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Bond Market Analysis: 10-Year Treasury on the Rise

August 22, 2012

Treasury yields rose on the week especially on the longer end of the yield curve. Indeed, yields on the 10-Year Treasury rose to their highest levels since May of this year. Is it time to panic? Not quite. 

-David W James, senior vice president, James Investment Research



Treasury yields rose on the week especially on the longer end of the yield curve. Indeed, yields on the 10-Year Treasury rose to their highest levels since May of this year. Is it time to panic? Not quite.

Actions, as measured by volume, matter. Data provided by ICAP suggests last week's bond market movement was on lighter-than-normal volume suggesting the sell-off may be more of a head fake than a movement of conviction.

Additionally there continues to be problems for the economy which are usually associated with solid returns for bond holders. Our research department has noted the importance of the regional FED reports; especially those from Chicago, Philadelphia, New York, and Richmond. Negative readings on these reports are similar to the presence of a horseman of the economic apocalypse. Historically when all four are negative, like they are now, there has been a 60% occurrence of economic contraction.

Similarly new orders, according to the Institute of Supply Management, are falling as are capital goods orders. Some may be comforted by the robust retail sales number which gained 0.8%. However this gain is an illusionary headline brought about by the powerful magic of seasonal adjustment. Without the seasonal adjustment, sales did not rise, but fell 0.9%. Paraphrasing Mark Twain there is considerable truth when he proclaimed, "There are lies, darn lies, and then there is statistics." Just so.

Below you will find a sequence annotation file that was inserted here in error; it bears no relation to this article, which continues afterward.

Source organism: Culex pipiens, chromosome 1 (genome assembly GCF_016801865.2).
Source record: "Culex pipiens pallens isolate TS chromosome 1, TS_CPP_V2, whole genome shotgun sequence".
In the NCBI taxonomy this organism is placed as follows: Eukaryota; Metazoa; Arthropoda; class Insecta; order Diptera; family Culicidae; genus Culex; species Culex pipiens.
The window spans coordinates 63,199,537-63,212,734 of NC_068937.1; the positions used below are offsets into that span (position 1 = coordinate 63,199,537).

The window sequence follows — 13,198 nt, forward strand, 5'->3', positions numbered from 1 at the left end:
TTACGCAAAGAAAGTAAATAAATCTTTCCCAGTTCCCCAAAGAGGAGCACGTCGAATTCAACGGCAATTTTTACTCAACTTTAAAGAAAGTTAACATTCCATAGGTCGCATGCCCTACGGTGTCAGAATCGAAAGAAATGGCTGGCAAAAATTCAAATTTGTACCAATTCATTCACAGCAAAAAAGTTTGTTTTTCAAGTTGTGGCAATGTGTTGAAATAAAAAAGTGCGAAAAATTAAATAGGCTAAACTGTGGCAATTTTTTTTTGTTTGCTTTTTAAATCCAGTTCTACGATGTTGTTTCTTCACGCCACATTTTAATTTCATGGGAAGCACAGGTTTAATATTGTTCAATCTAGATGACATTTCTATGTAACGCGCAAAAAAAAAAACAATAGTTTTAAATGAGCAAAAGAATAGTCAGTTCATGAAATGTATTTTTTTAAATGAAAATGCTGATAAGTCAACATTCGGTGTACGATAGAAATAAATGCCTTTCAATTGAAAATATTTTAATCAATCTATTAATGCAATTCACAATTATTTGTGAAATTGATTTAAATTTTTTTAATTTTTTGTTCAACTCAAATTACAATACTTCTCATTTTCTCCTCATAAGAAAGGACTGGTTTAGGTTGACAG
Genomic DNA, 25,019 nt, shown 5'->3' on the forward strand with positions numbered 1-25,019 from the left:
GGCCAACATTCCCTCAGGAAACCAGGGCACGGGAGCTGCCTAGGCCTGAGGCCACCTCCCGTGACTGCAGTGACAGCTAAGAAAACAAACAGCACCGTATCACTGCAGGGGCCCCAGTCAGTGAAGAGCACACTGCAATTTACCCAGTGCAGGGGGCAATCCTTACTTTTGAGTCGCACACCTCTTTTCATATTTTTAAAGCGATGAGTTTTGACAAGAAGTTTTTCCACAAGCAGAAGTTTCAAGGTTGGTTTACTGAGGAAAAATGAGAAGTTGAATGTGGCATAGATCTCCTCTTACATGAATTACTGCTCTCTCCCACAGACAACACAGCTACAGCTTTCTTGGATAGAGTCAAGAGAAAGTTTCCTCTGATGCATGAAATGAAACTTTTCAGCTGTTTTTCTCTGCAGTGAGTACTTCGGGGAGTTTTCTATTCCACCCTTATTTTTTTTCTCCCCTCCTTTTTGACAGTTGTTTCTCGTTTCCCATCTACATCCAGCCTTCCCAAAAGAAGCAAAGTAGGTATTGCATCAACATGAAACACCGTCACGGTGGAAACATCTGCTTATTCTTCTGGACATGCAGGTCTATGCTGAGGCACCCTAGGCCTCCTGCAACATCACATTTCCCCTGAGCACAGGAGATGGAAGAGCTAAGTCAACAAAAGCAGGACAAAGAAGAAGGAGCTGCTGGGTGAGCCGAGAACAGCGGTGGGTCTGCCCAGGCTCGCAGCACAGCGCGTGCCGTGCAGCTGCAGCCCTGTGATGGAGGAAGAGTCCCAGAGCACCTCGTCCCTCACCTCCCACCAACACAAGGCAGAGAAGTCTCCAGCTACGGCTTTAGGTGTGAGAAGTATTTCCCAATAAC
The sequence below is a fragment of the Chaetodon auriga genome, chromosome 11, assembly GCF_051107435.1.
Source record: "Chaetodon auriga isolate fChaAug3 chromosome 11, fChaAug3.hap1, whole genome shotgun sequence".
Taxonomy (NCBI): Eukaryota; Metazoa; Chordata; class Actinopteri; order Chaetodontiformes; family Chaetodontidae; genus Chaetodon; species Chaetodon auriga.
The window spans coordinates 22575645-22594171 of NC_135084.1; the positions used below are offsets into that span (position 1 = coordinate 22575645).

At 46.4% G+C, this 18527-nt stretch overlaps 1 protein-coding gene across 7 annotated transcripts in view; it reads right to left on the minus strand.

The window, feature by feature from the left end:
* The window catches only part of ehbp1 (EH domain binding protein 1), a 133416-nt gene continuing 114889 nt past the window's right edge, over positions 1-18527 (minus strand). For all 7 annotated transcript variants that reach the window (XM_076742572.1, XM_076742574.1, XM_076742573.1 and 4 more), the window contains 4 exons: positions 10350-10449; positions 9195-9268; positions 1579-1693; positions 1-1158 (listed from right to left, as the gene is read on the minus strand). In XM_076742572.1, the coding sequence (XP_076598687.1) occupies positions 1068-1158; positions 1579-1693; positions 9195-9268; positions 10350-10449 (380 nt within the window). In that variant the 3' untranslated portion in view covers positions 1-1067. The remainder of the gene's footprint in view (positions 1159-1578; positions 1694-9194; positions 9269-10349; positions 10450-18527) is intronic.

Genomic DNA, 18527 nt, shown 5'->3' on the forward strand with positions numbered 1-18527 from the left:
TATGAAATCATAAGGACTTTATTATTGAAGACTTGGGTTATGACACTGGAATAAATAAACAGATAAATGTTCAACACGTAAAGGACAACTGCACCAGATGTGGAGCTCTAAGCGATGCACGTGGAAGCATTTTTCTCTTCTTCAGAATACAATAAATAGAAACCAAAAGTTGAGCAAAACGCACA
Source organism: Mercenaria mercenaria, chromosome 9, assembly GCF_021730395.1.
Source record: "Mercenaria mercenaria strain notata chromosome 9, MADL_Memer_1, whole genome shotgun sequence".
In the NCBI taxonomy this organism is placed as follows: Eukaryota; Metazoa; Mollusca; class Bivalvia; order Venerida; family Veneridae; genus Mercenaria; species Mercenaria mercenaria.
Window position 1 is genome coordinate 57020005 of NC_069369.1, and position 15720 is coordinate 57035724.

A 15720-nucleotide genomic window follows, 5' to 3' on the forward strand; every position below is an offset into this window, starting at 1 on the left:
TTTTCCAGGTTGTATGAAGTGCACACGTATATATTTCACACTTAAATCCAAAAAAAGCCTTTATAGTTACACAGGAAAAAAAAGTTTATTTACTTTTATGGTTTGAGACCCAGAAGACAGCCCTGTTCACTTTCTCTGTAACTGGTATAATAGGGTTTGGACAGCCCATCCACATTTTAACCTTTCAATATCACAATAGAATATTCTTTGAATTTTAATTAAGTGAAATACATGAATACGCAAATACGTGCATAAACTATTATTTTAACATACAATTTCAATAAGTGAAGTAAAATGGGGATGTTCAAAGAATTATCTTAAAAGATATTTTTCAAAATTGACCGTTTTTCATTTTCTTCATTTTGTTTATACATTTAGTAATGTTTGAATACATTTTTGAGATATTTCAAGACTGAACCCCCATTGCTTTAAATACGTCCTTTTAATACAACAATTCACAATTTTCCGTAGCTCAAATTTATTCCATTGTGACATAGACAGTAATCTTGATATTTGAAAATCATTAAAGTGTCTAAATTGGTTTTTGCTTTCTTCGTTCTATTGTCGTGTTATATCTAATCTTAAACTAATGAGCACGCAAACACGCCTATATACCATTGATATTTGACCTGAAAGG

What is the biggest threat in the intermediate term for bonds? Faith by Wall Street economists. Their track record has been poor for an extended time. Each quarter Bloomberg News surveys numerous economists on their projections for the yield on the 10 Year Treasury. Even with today's extraordinary low yield levels the economists still typically miss reality by over 50 basis points (0.50%). Not only that, but the economists usually get even the direction of rates wrong. If we do see a change in consensus opinion towards bullishness it will likely be a time to take profits.

Presently our indicators remain favorable. The backup in yields may prove to be an excellent opportunity to extend durations for appropriate accounts.